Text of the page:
Even if you think that your communication target is the general public, it does not mean you address “just everybody”. You still need to specify who they are, but not in terms of demographics like gender, age group, domicile, socio-economic status, etc. You have to specify who they are in terms of their mindset. Try to answer the following questions, as specific as you can:
The baseline (now)
- What exactly do they know about the issue related to your cause?
- What precisely are their opinions about it?
- How do they really feel about it?
- Who do they listen to, to get informed about the issue?
- What have they been doing (or not doing) related to the issue?
The desired state (after being exposed with the communication)
- What will they know about the issue?
- What will be their opinions about it?
- What will they feel about it?
- Who will they listen to, to know more about the issue?
- What will they do?
- What will they tell their friends or families about the issue?
If you answer those questions thoroughly, you will get one step closer to a solid strategy. There is no solid strategy without clear and decisive targeting, and without solid strategy, it’s practically impossible to expect we can achieve the intended result.
You can read here if you want to continue developing the strategy for communication or mobilisation effort.
Mistake #3: Not plan thoroughly the link between public participation and expected real-life change
A lot of communication efforts in social cause are trying to invite the target to participate in mass mobilisation events, like signing up petitions, giving to charities, showing supports via symbolic actions (like using avatars in social media), or even taking it to the streets. Some campaigns in Indonesia have been quite successful in marshalling public participation, e.g. “coins for Prita” and “Cicak vs. Buaya “(KPK vs. Polri Part 1, 2009). But if we think more critically, we will wonder how the public participation in the above campaigns linked to changes in real-life. We eventually learn that Prita won her case in The Supreme Court, yet we can never tell if this has anything to do with her gaining massive public support. We also know the saga between KPK vs. Polri still continues.
If you are really serious to advance your cause, you will want to make real changes. Your communication or mobilisation efforts should not stop at getting other people show they support your cause, otherwise it’s just an expensive exercise in ego-stroking. Therefore, the question you should ask is not “How should I plan to be able to show how the public supports us?”. The right question is, “How should I plan to make changes that I want via communication or mobilisation?”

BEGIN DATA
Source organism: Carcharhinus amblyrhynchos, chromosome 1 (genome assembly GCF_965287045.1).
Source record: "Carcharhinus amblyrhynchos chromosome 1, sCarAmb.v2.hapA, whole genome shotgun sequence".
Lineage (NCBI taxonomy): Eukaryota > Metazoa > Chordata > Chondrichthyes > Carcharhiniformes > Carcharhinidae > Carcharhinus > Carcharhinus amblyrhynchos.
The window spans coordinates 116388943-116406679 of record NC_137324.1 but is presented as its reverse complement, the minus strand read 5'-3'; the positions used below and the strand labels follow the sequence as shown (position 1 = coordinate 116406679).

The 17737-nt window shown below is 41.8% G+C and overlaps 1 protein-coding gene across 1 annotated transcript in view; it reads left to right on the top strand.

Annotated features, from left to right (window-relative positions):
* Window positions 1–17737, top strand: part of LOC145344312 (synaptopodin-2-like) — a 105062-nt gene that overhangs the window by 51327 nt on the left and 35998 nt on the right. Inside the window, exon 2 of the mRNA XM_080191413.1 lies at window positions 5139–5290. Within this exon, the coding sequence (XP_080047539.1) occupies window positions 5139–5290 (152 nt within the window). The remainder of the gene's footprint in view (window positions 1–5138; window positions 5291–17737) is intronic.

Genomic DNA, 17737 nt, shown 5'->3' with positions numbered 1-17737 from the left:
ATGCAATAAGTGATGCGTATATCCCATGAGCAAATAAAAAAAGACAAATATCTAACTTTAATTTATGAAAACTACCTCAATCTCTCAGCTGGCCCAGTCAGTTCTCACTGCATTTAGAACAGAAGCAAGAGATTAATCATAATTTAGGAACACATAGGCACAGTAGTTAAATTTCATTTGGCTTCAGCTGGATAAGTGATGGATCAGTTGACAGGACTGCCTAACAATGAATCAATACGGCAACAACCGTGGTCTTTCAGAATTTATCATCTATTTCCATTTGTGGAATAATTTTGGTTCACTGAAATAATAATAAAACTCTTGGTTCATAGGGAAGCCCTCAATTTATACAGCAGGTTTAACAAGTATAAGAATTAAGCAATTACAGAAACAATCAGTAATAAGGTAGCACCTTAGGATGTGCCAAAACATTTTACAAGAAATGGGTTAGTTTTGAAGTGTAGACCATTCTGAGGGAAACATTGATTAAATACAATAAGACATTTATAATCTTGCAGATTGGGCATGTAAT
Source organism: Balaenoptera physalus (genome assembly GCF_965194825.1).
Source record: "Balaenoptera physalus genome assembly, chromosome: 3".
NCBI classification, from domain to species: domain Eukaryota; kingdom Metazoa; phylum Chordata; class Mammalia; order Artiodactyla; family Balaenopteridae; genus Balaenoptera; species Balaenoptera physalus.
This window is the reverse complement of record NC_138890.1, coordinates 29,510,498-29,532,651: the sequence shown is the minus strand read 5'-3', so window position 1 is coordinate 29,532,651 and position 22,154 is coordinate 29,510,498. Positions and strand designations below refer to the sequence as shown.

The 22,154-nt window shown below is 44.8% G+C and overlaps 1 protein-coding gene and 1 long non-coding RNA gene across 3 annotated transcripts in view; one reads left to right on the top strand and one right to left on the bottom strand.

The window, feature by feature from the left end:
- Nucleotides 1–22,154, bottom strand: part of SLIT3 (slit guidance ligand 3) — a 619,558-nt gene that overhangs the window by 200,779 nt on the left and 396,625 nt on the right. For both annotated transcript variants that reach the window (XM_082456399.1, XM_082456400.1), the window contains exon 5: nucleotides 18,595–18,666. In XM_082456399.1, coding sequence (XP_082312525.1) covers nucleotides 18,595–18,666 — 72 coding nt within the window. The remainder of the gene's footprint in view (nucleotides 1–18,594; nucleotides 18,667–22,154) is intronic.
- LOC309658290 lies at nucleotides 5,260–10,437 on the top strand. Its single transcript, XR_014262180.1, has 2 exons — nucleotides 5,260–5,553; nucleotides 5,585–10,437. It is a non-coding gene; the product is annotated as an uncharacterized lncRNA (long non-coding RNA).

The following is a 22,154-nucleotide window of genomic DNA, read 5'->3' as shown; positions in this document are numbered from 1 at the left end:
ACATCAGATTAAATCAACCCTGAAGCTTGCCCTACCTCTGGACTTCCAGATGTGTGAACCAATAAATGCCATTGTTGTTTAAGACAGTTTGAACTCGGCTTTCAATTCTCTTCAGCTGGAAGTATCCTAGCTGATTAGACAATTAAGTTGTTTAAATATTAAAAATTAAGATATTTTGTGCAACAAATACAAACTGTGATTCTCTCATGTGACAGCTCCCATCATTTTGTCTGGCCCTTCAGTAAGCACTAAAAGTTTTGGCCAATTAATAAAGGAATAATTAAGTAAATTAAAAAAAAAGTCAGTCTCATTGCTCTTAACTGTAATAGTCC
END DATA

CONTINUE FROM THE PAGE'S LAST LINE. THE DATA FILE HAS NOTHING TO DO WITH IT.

To illustrate, let’s discuss a bit more on KPK. Let’s say these are the changes we want to happen:
- The Parliament will approve the budget for KPK’s new office
- Police will drop their effort to investigate the corruption case in the body and defer to KPK’s authority
- The Parliament will discard the plan for new legislation that will incapacitate KPK.
For Change #1 to happen, let’s say some highly influential law-makers should start voicing out their dissenting opinions. Then we get back to targeting exercise. I believe the same principle goes for Change #3, although the key persons will of course be different.
For Change #2 to happen, I guess the key lies in The President as he is the boss of both institutions (KPK and Polri). He should instruct Polri to play by KPK’s rules, as that’s the legal and right thing to do. Then we get back to targeting exercise, but to single communication target: Susilo Bambang Yudhoyono. We ask those questions I’ve listed above. We then analyse what stands in between his baseline and the desired state. Given accurate information about his psychology and his circle of influence, I believe it’s not impossible we can stop Polri defying KPK in this case.
Getting familiar with these fundamental mistakes really helps in planning communication for social cause, but it will not make executing the plan easier. There are so many other things we need to consider, considering that for social cause financial and human resource are often scarce.
Specifically for KPK and its activists-defenders, I recommend that they start with a better assumption: that people of Indonesia have limited energy and mental resource, so we can’t take for granted that they will always fight for KPK. I will also recommend them to select just one issue where it is essential for them to rally public support, and to plan more wisely on how to make use of that support to incite real changes.
Of course it will be hard to choose on one issue when the attacks are almost endless. But then again, strategy is the discipline of exclusion, not inclusion. Otherwise we are just making a long and unrealistic to-do list.